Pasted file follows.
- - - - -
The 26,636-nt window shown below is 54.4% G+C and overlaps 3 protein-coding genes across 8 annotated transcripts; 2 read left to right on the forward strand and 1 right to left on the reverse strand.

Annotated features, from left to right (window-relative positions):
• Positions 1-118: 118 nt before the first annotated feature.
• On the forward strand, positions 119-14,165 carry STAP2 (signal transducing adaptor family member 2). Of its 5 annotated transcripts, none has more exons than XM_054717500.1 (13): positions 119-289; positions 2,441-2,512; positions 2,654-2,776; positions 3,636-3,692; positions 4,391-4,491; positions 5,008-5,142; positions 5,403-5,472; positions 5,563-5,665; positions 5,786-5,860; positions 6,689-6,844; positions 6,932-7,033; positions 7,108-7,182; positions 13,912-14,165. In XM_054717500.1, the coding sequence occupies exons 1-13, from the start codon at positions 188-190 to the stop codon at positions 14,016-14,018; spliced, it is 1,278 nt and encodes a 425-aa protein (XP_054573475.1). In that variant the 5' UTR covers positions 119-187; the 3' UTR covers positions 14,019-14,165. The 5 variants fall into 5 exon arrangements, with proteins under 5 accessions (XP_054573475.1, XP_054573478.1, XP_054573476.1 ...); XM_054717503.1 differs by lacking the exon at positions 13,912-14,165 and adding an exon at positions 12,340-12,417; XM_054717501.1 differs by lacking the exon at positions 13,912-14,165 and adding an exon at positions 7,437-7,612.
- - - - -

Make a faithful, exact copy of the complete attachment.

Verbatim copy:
The 26,636-nt window shown below is 54.4% G+C and overlaps 3 protein-coding genes across 8 annotated transcripts; 2 read left to right on the forward strand and 1 right to left on the reverse strand.

Annotated features, from left to right (window-relative positions):
• Positions 1-118: 118 nt before the first annotated feature.
• On the forward strand, positions 119-14,165 carry STAP2 (signal transducing adaptor family member 2). Of its 5 annotated transcripts, none has more exons than XM_054717500.1 (13): positions 119-289; positions 2,441-2,512; positions 2,654-2,776; positions 3,636-3,692; positions 4,391-4,491; positions 5,008-5,142; positions 5,403-5,472; positions 5,563-5,665; positions 5,786-5,860; positions 6,689-6,844; positions 6,932-7,033; positions 7,108-7,182; positions 13,912-14,165. In XM_054717500.1, the coding sequence occupies exons 1-13, from the start codon at positions 188-190 to the stop codon at positions 14,016-14,018; spliced, it is 1,278 nt and encodes a 425-aa protein (XP_054573475.1). In that variant the 5' UTR covers positions 119-187; the 3' UTR covers positions 14,019-14,165. The 5 variants fall into 5 exon arrangements, with proteins under 5 accessions (XP_054573475.1, XP_054573478.1, XP_054573476.1 ...); XM_054717503.1 differs by lacking the exon at positions 13,912-14,165 and adding an exon at positions 12,340-12,417; XM_054717501.1 differs by lacking the exon at positions 13,912-14,165 and adding an exon at positions 7,437-7,612.